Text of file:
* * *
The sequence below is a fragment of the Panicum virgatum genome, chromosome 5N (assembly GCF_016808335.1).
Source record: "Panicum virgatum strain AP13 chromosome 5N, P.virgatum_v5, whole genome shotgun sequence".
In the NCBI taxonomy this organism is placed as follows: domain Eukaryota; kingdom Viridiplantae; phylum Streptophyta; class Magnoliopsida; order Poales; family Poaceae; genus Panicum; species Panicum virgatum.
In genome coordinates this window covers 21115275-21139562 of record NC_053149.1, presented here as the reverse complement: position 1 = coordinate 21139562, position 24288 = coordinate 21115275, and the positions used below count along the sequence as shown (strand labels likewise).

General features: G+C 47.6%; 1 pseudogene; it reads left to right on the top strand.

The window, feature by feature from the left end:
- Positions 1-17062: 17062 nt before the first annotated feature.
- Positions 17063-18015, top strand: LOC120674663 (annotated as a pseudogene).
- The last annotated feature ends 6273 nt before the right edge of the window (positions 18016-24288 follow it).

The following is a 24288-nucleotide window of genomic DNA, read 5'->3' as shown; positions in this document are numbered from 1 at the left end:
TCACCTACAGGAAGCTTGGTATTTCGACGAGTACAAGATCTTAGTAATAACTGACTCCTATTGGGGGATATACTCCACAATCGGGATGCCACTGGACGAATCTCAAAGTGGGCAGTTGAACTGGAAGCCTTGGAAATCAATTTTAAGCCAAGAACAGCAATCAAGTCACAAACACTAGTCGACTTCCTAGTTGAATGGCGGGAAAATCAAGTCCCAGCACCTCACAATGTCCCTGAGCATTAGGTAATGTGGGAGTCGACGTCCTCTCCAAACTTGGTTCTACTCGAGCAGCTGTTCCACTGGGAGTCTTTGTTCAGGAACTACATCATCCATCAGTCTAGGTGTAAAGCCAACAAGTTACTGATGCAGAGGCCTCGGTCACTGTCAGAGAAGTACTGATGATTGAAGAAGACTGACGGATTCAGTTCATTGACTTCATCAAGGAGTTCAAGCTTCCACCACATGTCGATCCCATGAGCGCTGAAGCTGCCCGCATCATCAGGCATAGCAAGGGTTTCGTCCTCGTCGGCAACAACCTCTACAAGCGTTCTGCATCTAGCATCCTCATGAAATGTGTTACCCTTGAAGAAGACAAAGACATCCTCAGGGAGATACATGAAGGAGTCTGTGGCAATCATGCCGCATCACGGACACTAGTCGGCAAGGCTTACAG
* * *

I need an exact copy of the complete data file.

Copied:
The sequence below is a fragment of the Panicum virgatum genome, chromosome 5N (assembly GCF_016808335.1).
Source record: "Panicum virgatum strain AP13 chromosome 5N, P.virgatum_v5, whole genome shotgun sequence".
In the NCBI taxonomy this organism is placed as follows: domain Eukaryota; kingdom Viridiplantae; phylum Streptophyta; class Magnoliopsida; order Poales; family Poaceae; genus Panicum; species Panicum virgatum.
In genome coordinates this window covers 21115275-21139562 of record NC_053149.1, presented here as the reverse complement: position 1 = coordinate 21139562, position 24288 = coordinate 21115275, and the positions used below count along the sequence as shown (strand labels likewise).

General features: G+C 47.6%; 1 pseudogene; it reads left to right on the top strand.

The window, feature by feature from the left end:
- Positions 1-17062: 17062 nt before the first annotated feature.
- Positions 17063-18015, top strand: LOC120674663 (annotated as a pseudogene).
- The last annotated feature ends 6273 nt before the right edge of the window (positions 18016-24288 follow it).

The following is a 24288-nucleotide window of genomic DNA, read 5'->3' as shown; positions in this document are numbered from 1 at the left end:
TCACCTACAGGAAGCTTGGTATTTCGACGAGTACAAGATCTTAGTAATAACTGACTCCTATTGGGGGATATACTCCACAATCGGGATGCCACTGGACGAATCTCAAAGTGGGCAGTTGAACTGGAAGCCTTGGAAATCAATTTTAAGCCAAGAACAGCAATCAAGTCACAAACACTAGTCGACTTCCTAGTTGAATGGCGGGAAAATCAAGTCCCAGCACCTCACAATGTCCCTGAGCATTAGGTAATGTGGGAGTCGACGTCCTCTCCAAACTTGGTTCTACTCGAGCAGCTGTTCCACTGGGAGTCTTTGTTCAGGAACTACATCATCCATCAGTCTAGGTGTAAAGCCAACAAGTTACTGATGCAGAGGCCTCGGTCACTGTCAGAGAAGTACTGATGATTGAAGAAGACTGACGGATTCAGTTCATTGACTTCATCAAGGAGTTCAAGCTTCCACCACATGTCGATCCCATGAGCGCTGAAGCTGCCCGCATCATCAGGCATAGCAAGGGTTTCGTCCTCGTCGGCAACAACCTCTACAAGCGTTCTGCATCTAGCATCCTCATGAAATGTGTTACCCTTGAAGAAGACAAAGACATCCTCAGGGAGATACATGAAGGAGTCTGTGGCAATCATGCCGCATCACGGACACTAGTCGGCAAGGCTTACAG